As for the fanpage, he deems the entire affair rather “silly.” Ferguson’s style of popularity is more hands off than Mankiw’s, and he cultivates adoration through his visibility in the media. He muses that he should, however, update his website.
Ferguson is known for his revisionist accounts of history that have earned as much controversy as attention. He is a supporter of counterfactual history—asking “what if” questions on what could have happened. Unlike Mankiw, he’s not camera shy, has done interviews on Charlie Rose, and has four television documentaries based on his works.
That, combined with “unbelievable” lectures leaves soon-to-be research assistant Manuel J. Antunes ’11 a little starstruck. “For me to see him up close is like watching a celebrity,” Antunes says.
“I think his fanbase comes from the scholarship he’s done,” he says, but concedes, “He’s new blood. He’s young and on TV. I can understand why people have crushes on him.”
Evelyn D. Chow ’12 agrees with Antunes that the cult surrounding Ferguson is based more on admiration and less on fanaticism. “I don’t think people worship the ground he walks on,” she says. “If I were to make a comparison, with the way people kind of idolize Greg Mankiw, i’m not sure if you’d find that same level of idolatry [with Ferguson].”
Ferguson says he gets recognized about once a week, but places his fame in context. “I have a very clear understanding that I’m not famous,” he says, “I’m just a professor who occasionally appears on TV.”
Beyond his television appearances, his image also might have something to do with it. Speculating on precisely what lights an aspiring academic’s fire, sophomore Danello says, “There’s a romantic thing. I think a lot of people see Niall as an embodiment of a certain academic lifestyle called the ‘Oxford dean’ ...a friend of mine has told me on multiple occasions that he has a man crush [on Ferguson],” he says, but keeps mum on the crusher’s identity.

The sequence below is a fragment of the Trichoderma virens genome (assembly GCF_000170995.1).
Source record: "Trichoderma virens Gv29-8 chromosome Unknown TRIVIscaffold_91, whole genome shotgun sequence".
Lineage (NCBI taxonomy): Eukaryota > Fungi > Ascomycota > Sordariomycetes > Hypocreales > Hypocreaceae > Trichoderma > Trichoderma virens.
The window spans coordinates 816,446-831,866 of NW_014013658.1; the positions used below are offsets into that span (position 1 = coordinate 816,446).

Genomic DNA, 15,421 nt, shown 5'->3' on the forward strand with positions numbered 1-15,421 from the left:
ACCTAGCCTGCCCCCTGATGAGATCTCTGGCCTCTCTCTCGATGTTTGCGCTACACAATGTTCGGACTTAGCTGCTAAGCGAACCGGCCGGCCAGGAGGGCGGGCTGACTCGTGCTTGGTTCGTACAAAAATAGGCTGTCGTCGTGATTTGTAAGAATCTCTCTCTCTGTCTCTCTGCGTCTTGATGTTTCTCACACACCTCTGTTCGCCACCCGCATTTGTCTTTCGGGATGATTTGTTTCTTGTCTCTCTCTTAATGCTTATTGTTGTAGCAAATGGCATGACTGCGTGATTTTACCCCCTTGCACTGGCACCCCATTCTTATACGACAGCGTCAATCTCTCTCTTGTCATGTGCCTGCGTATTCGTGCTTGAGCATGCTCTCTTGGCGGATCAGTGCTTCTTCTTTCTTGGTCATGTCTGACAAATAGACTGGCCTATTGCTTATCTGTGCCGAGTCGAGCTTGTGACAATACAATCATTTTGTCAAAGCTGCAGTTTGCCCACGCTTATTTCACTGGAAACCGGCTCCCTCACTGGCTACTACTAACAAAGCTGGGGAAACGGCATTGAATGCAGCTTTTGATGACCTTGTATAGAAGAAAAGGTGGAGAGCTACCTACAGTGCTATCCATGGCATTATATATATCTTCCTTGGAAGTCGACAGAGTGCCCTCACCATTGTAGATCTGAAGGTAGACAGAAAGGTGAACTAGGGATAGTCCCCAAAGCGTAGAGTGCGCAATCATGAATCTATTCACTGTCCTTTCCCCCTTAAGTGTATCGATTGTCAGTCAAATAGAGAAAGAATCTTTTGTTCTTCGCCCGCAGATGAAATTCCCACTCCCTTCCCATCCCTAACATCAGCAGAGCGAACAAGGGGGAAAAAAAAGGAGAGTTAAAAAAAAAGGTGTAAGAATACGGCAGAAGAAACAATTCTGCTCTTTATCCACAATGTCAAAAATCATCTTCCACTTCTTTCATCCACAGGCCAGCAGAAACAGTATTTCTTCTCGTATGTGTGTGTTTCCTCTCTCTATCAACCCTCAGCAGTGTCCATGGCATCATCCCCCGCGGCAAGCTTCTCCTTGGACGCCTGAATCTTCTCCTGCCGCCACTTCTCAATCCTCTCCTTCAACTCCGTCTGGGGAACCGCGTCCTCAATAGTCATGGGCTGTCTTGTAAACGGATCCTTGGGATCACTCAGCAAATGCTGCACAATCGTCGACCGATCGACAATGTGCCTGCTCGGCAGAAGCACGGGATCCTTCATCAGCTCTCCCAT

He adds, “I can’t say if it’s the accent or the sharply tailored suit, but perhaps people spend more time looking at him than looking at his suit.”
Still, Ferguson is quick to dismiss his own celebrity and emphasizes that ideas are the real currency in his world.
“The author is not the message. The books are the message,” he says. “I’m actually a very boring person. How do you think I write all these books? I spend all my time writing them.”
The BPF: Best Prof Forever
Robert Lue could put even the most nervous of freshman at ease. He has an easy smile and a faint Jamaican accent, a souvenir of where he grew up, although his parents are from the UK. He wears jeans and a polo. This director of the Life Sciences curriculum teaches the premed staple Life Sciences 1a, where he thrills freshmen with his animations like “Inner Life of a Cell,” a gorgeously orchestrated view of the miniature workings of a cell. Lue, even more than Mankiw or Ferguson, takes a hands-on approach to getting to know his students, perhaps best typified by the stories his students from his summer school program tell.
Sisi Pan ’11 says that Lue was both a professor and friend during the Shanghai summer school program at Fudan University. There, Lue was free for virtually any meal and students felt comfortable dropping by to ask a question or inviting the professor out to sing karaoke with the rest of the group.
During one trip on the outskirts if Xi’an, the group discovered Lue’s playful side.
“There were these sketchy bumper cars in this place that we stayed,” Pan recalls. “We just had a blast. Rob had this malicious grin on his face the whole time and just smashed into us without any hesitation.”